Soil properties such as water retention, salinity and acidity are not just issues for agriculture and forestry. They are equally as significant in creating environmental and structural problems for buildings and other engineering works. As an increasing proportion of the world's population is living in cities, and building and related infrastructure development continues, these problems assume ever-greater importance. In addition, existing works contribute to urban soil erosion and pollution as well as increased levels of urban runoff.
Understanding Soils in Urban Environments explains how urban soils develop, change and erode. It describes their physical and chemical properties and focuses on specific soil problems, such as acid sulfate soils, that can cause environmental concern and also affect engineering works. It also addresses contemporary issues such as green roofs, urban green space and the man-made urban soils that plants may need to thrive in. It provides a concise introduction to all aspects of soils in urban environments and will be extremely useful to students in a wide range of disciplines, from soil science and urban forestry and horticulture, to planning, engineering, construction and land remediation, as well as to engineers, builders, landscape architects, ecologists, planners and developers.
Examines soils in an urban context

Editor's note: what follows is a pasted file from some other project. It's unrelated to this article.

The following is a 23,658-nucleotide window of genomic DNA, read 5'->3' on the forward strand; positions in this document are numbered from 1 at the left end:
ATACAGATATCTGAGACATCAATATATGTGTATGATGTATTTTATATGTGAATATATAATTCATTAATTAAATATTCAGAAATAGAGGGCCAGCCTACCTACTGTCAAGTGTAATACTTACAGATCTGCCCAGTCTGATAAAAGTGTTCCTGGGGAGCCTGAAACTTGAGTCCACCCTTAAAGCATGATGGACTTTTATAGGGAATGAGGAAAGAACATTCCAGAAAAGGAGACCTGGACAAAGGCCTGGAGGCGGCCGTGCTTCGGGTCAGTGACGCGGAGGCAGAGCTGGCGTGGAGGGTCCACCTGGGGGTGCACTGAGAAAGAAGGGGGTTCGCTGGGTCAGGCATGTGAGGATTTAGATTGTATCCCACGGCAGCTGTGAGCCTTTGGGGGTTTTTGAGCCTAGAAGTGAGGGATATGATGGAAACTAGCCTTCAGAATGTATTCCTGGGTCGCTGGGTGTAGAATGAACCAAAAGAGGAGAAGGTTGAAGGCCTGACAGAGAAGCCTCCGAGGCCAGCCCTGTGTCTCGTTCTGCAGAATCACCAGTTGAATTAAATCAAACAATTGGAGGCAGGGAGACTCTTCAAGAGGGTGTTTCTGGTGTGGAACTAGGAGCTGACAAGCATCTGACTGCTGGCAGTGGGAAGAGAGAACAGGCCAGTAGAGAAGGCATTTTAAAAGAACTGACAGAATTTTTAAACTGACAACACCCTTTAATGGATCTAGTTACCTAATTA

Pulls together the currently widely scattered information on urban soils into one source
Demonstrates the effects of soil properties on the environment, especially on water quality, air quality and biodiversity
Analyses the relationship of soil properties to problems such as contamination, flooding, infiltration and foundation failure
Chapter 1 Soils in an urban environment
Chapter 2 Soil characteristics important for urban soil management
Chapter 3 Soils and the hydrological cycle in urban environments
Chapter 4 Soils for engineering purposes
Chapter 5 Soil contamination in urban areas
Chapter 6 Urban soils and ecosystems
Chapter 7 Soils and vegetation: contributing to a more sustainable urban environment
Chapter 8 Urban development on coastal soils
Chapter 9 Interpretation of soil attributes in an urban environment
Appendix: some international soil classifications
Planners and works managers within local and state government agencies
Consultants to industry
Students in science and environmental engineering
Pam Hazelton is a practising soil scientist who has lectured in soils at universities, was a consultant to the Soil Conservation Service of NSW and a soil surveyor in the Department of Conservation and Land Management. She has also worked with private soil consultants. Currently she lectures in the Faculty of Engineering and IT at the University of Technology, Sydney, where she focuses her soil science expertise on environmental and engineering problems in urban soils, their capability and management.
Brian Murphy has worked as a practising soil scientist for more than 30 years. In that time, he has worked for a range of government organisations as well as with several private soil consultants. His range of experience includes work on urban soils; the management of soils for agriculture, especially in relation to tillage; soil sodicity; soil carbon and land capability. He has co-authored several books on soils and numerous refereed research papers and scientific reports on soil science.